Multiple sources of exposure
Nitrates and nitrites are present in our diet due to:
- the natural occurrence of nitrates in soil (nitrogen cycle), at levels that can be increased by agricultural activities, and also in water resources;
- their use as food additives (E249, E250, E251, E252) due to their antimicrobial properties, primarily in delicatessen meat and processed meat;
- their accumulation in plants.
Around two thirds of dietary exposure to nitrates is related to the consumption of plant products, in particular leafy vegetables such as spinach and lettuce; a quarter is associated with drinking water. Less than 4% of dietary exposure to nitrates is due to their use as food additives in delicatessen meat.
Concerning nitrites, over half of our exposure is related to the consumption of delicatessen meat due to the nitrite additives used to prepare it.
Association between colorectal cancer and exposure to nitrites and nitrates
Nitrites and nitrates ingested through food and water are known to generate the formation of nitroso compounds, some of which are carcinogenic and genotoxic to humans.
ANSES has analysed the scientific cancer studies that have been published since the reference work of the European Food Safety Authority (EFSA, 2017) and the International Agency for Research on Cancer (IARC, 2018). It confirms that there is an association between the risk of colorectal cancer and exposure to nitrites and/or nitrates, whether they are ingested via the consumption of processed meat or drinking water. The higher the exposure to these compounds, the greater the risk of colorectal cancer in the population.
The risk of other types of cancer is also suspected but based on the data currently available, no conclusion can be drawn as to a causal relationship. The Agency recommends continuing research in this field in order to confirm or refute such a relationship.
Exposure levels, reference values and courses of action
In France, all exposure sources combined, almost 99% of the population is below the acceptable daily intakes (ADIs) that were established by EFSA and are currently considered relevant for nitrates and nitrites. To take risks related to co-exposure into account, ANSES used an “MOE” (assessment of margins of exposure) approach in its expert appraisal. This led to similar results to those obtained by analysing the ADIs for the large majority of the population. Even so, the Agency recommends conducting a debate to establish an overall health-based guidance value for nitrates and nitrites combined, given their conversion into nitroso compounds.
Although the exposure limits are mainly complied with, exposure is nonetheless associated with the formation of compounds increasing the probability of cancer. That is why the Agency considers that the intentional addition of nitrites and nitrates to food should adhere to an “as low as reasonably achievable” approach based on various courses of action as described below.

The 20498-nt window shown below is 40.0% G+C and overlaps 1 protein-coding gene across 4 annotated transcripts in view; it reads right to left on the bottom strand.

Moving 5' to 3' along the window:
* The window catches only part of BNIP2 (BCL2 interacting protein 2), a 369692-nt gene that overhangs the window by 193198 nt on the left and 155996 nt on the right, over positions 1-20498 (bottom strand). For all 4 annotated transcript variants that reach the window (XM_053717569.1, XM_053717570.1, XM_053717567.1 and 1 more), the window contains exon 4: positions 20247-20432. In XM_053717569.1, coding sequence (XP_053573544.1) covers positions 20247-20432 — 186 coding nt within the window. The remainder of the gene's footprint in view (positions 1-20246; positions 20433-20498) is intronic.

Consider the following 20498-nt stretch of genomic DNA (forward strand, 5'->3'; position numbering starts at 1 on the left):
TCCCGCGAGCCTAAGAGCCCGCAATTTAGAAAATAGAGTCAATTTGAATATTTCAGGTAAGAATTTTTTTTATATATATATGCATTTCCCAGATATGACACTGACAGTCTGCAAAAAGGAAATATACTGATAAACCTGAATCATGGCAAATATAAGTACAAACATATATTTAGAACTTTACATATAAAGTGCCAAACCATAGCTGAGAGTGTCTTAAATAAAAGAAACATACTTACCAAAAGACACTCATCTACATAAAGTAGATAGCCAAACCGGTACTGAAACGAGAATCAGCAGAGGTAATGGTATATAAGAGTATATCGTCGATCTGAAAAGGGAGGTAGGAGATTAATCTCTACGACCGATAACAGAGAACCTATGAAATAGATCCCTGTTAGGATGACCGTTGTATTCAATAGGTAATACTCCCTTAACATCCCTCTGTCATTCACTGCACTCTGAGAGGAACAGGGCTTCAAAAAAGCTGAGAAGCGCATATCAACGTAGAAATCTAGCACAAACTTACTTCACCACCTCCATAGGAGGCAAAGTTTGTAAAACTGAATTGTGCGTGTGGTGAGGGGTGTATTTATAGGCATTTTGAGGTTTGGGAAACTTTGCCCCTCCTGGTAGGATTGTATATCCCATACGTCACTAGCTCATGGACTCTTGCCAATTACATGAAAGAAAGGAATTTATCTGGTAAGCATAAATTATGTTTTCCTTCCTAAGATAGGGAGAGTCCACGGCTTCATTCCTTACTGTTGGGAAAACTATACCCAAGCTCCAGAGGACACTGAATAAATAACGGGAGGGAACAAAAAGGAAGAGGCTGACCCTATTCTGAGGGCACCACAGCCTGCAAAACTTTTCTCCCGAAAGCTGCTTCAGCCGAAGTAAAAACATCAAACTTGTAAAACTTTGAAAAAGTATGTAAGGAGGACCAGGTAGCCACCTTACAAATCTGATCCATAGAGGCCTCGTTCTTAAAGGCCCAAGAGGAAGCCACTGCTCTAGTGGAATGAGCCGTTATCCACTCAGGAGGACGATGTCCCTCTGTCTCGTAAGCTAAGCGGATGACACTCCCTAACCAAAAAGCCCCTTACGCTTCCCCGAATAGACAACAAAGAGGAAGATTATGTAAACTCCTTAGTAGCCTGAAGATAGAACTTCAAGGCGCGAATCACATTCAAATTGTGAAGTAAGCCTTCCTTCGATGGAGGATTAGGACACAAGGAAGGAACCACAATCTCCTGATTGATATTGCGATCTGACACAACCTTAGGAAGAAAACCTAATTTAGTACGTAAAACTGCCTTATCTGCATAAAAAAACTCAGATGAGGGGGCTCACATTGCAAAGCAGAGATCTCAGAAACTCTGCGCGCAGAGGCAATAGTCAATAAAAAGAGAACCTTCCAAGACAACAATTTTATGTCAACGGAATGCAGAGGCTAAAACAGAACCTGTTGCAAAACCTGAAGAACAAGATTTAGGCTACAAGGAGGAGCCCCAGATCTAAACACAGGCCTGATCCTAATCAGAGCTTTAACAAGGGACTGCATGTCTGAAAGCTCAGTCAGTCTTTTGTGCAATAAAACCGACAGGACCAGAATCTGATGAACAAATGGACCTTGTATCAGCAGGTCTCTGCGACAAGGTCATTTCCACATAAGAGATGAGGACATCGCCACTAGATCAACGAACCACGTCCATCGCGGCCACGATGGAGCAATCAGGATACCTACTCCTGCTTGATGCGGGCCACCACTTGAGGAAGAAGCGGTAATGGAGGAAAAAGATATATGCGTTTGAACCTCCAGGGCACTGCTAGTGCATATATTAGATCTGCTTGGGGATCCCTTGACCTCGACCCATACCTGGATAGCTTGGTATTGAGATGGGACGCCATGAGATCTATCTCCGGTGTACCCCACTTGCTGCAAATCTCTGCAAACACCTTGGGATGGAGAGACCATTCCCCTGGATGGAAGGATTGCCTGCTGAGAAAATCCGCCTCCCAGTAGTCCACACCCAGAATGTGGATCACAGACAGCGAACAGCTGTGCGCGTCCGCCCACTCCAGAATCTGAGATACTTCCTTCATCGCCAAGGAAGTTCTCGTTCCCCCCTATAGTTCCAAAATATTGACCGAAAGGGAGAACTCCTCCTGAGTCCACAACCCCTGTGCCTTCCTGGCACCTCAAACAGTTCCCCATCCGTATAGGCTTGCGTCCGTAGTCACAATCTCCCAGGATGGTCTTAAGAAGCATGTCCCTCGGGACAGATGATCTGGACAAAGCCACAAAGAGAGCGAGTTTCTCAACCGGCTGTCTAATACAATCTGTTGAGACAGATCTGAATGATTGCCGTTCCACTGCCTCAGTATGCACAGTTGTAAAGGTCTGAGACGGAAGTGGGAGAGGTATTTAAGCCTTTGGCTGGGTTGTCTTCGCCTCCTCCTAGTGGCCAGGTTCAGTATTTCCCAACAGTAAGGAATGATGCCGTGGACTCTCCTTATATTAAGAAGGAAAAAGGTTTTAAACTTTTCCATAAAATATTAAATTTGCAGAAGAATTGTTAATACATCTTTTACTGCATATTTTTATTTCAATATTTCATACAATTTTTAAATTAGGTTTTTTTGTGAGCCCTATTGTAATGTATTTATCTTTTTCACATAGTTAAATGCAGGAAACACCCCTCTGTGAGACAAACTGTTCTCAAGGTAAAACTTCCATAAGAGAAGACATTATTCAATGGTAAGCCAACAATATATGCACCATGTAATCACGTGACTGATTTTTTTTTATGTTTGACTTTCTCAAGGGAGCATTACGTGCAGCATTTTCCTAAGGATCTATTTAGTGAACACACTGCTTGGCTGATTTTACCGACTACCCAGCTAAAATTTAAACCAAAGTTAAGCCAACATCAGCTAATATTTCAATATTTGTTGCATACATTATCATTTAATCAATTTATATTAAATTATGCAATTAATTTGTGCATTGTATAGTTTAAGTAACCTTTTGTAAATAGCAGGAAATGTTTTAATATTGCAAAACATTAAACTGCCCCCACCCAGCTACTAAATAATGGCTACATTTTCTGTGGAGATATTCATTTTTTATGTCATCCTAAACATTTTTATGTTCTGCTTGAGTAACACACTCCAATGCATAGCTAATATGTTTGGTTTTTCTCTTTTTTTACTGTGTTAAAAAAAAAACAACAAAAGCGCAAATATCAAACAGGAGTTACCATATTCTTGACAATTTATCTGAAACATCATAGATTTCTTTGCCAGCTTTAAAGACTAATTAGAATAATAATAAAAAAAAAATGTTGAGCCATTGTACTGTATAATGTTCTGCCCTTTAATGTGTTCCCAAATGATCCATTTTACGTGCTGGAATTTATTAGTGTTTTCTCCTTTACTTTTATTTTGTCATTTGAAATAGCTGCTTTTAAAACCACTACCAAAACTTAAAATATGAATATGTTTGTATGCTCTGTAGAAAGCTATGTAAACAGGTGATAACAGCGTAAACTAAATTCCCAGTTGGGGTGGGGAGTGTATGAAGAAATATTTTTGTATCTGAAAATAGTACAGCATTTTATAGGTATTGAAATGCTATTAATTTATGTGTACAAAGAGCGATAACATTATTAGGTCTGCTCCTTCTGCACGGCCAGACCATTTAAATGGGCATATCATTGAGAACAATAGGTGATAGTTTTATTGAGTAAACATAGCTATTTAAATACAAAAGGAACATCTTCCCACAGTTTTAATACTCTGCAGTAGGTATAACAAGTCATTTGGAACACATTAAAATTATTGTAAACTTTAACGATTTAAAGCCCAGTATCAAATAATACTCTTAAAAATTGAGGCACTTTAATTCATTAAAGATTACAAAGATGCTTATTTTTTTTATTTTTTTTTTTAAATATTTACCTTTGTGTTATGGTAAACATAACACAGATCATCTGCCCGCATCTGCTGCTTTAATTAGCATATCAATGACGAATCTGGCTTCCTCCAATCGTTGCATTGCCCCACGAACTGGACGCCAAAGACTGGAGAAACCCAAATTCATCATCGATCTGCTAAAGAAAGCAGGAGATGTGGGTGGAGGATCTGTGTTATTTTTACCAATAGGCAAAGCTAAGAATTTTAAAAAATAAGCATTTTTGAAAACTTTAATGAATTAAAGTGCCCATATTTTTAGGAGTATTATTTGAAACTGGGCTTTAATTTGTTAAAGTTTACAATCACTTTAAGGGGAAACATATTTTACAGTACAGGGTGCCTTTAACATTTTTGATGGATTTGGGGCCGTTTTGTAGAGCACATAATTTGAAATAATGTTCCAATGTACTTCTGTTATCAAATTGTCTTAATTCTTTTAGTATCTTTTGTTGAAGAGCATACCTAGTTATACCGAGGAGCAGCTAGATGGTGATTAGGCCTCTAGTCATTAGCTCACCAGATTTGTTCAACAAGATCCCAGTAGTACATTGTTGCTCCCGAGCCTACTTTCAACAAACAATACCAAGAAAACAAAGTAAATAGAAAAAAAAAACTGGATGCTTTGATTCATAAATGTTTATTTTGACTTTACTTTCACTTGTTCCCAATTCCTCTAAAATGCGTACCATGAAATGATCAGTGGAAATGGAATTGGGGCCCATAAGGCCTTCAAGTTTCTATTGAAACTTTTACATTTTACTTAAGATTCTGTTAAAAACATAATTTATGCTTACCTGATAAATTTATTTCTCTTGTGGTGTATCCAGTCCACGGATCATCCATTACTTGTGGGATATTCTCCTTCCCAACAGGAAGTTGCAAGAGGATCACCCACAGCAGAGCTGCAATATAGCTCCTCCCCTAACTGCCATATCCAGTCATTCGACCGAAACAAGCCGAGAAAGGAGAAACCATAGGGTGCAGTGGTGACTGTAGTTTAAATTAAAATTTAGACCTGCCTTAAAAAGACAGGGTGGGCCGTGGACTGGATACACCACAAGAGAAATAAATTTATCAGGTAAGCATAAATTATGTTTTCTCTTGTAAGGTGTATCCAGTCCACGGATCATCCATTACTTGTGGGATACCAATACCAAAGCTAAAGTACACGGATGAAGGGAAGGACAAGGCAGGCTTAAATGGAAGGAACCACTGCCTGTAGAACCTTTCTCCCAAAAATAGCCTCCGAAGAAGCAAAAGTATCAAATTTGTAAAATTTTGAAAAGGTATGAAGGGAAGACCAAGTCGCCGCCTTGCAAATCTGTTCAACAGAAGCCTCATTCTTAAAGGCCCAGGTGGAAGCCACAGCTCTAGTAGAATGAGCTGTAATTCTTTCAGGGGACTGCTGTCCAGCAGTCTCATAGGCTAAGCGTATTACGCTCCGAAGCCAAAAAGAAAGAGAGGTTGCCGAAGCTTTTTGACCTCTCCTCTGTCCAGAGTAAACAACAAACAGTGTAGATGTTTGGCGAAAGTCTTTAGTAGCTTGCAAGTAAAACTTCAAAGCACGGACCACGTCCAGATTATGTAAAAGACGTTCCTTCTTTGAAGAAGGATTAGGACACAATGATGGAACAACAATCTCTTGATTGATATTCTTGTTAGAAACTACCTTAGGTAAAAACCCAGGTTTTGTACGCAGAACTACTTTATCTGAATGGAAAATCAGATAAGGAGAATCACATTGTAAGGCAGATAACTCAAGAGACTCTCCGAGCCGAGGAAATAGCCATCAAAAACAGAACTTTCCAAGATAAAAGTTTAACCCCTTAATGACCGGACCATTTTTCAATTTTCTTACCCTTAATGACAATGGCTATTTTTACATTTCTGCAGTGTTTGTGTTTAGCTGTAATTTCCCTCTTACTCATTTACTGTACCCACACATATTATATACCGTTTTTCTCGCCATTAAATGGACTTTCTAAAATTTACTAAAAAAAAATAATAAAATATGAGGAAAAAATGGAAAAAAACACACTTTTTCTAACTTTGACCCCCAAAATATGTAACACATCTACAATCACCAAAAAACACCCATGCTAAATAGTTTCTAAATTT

Reduce additives in delicatessen meat: a solution for each type of product
In delicatessen meat, nitrates and nitrites are mainly added to limit the development of bacteria responsible for diseases such as salmonellosis, listeriosis and botulism. According to the Agency, their use can be reduced to levels that are as low as reasonably achievable on the strict condition that other measures are taken to control the risk of contamination by these bacteria. These measures should be tailored to each category of product. For example, for cooked ham, reduced nitrite levels could lead to the use-by date being brought forward. For dry-cured ham, salt levels and temperatures during the product's salting, rest and refining stages would need to be strictly monitored.
Plant extracts also contain nitrates and nitrites
Some manufacturers use plant extracts or vegetable broths as substitutes for nitrite additives. This is not a real alternative since these products naturally contain nitrates which, under the action of bacteria, are converted into nitrites. These “no nitrite added” products therefore contain hidden nitrates and nitrites.
Control nitrate levels in water and soil
Not only are nitrates naturally found in the environment; certain human activities actually increase their levels in water resources and soil.
To reduce exposure to nitrates in drinking water, and also via the consumption of fruit and vegetables, the Agency underlines the importance of continuing to optimise certain practices, such as the spreading of fertilisers and livestock manure, by best adapting them to the needs of crops. This reduction should also occur in water supply facilities where the quality limit for nitrates has been exceeded.
Consume less than 150g of delicatessen meat per week
To limit their exposure to nitrates and nitrites, ANSES also reminds consumers to:
- limit their intake of delicatessen meat to 150g per week;
- eat a varied and balanced diet, with at least five servings of fruit and vegetables from different sources per day.